Hundreds of people came to see the controversial exhibition called "Bodies... the Exhibition" on Saturday, the day it opened at Prague's Lucerna Palace. The exhibition, seen by some 16 million viewers worldwide, features human bodies and body parts preserved using plastic. Organisers have suggested that the aim of the show is to allow visitors to see up-close the inner workings of the human body. According to the Aktualne.cz news server, the exhibition has been condemned by the Czech Anatomical Society which has called it "sensationalist and outrageous". The exhibition will last in Prague until September of this year.
A Czech army special landed in Prague on Sunday afternoon carrying the body of a Czech soldier killed by a landslide of rock and mud in Afghanistan last week. The accident in which another five soldiers were injured, one of them seriously, happened on Thursday night during a strong storm about 30 kilometres from the Czechs' base. Four vehicles and fourteen military personnel were travelling in the area when the landslide occurred. Eighty-three Czech soldiers are working along German and Danish troops in Badakhshan Province and the Czech Republic also operates a military field hospital in the Aghan capital Kabul.
All residents of the village of Visky who took part in a local
referendum on Saturday unanimously rejected the planned stationing of a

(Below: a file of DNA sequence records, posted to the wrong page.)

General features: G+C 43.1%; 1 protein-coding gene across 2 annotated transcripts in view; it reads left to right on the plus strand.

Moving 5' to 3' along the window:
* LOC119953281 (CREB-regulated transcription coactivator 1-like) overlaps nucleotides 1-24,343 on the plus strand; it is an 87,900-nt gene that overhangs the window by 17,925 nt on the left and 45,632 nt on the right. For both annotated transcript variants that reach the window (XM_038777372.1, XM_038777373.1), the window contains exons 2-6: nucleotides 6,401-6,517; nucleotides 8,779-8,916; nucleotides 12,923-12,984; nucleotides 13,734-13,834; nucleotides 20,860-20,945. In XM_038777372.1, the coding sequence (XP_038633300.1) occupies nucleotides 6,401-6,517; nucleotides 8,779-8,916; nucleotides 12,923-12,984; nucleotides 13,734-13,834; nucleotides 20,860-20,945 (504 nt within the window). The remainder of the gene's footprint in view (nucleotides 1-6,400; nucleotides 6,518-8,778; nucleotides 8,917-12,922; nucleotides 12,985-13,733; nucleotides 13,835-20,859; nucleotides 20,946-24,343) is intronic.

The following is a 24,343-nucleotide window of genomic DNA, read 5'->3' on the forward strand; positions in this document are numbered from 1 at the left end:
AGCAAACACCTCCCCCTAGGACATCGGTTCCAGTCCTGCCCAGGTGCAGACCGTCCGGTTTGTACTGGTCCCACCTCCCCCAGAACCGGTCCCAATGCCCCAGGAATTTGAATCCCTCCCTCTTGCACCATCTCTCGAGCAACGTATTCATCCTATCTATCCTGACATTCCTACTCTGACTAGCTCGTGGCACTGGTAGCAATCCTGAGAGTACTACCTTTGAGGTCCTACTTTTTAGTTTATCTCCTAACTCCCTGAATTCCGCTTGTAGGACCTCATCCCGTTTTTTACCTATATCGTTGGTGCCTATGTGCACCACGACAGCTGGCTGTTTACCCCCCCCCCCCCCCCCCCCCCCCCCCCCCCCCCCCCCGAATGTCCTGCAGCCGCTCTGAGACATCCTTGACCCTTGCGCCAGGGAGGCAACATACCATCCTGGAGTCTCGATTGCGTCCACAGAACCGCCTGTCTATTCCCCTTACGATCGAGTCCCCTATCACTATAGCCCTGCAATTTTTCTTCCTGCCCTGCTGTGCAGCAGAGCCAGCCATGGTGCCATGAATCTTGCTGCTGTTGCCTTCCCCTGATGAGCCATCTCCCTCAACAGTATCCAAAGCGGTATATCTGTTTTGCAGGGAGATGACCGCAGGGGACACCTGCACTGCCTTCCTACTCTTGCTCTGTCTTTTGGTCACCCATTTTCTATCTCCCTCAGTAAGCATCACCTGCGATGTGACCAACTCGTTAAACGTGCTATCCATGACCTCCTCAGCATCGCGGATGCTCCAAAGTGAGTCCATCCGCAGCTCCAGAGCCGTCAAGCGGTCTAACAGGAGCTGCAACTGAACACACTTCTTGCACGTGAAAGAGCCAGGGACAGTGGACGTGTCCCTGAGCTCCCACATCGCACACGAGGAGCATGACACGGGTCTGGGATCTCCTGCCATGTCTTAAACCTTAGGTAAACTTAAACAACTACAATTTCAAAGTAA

US radar base in the nearby Brdy training ground. Out of the 31
eligible voters, 30 came to voice their view and all of them said No to
the radar base, Mayor Lubomir Fiala told reporters. The referendum,
which is not binding, follows a similar vote held in the nearby village
of Trokavec in March which overwhelmingly rejected the US installation.
The United States has asked the Czech Republic to host a radar installation as part of a broader missile defence shield the US has planned in Europe. Negotiations on a possible US radar base in the Czech Republic will continue between Czech and US representatives until later this year. Polls suggest most Czechs are opposed to the plan, as are the opposition Communists and most of the opposition Social Democrats. Another village in the Brdy area is to hold a vote on June 2, two days before US President George Bush visits the Czech Republic to back the US request.
The Czech national squad was defeated by Slovakia in the 2nd round of the World Ice Hockey Championship in Russia on Saturday. The Czechs opened the scoring in the 1st period, but the Slovaks dominated play in the 2nd, scoring two goals. In the 3rd the Czechs managed to pull within one goal but were unable to tie the game. The loss is the second-straight for the Czech team which next faces Canada on Sunday in qualification for the playoff round.
Czech born financier Viktor Kozeny who is wanted for extensive fraud and bribery both in the Czech Republic and the United States has said he might return to the Czech Republic after his court cases are settled. Mr Kozeny who has recently been released on bail from custody in the Bahamas where he is residing told Czech Television he was interested in pursuing a career in politics, adding his political views were close to the Civic Democratic Party. Mr Kozeny spent 18 months in jail in the Bahamas and was released after paying 300,000 USD in bail. A court will decide on July 23rd on the US request for Mr Kozeny's extradition. The Czech born fugitive billionaire faces prosecution in the United States after squandering millions of dollars from American investors in privatisation schemes in Azerbaijan.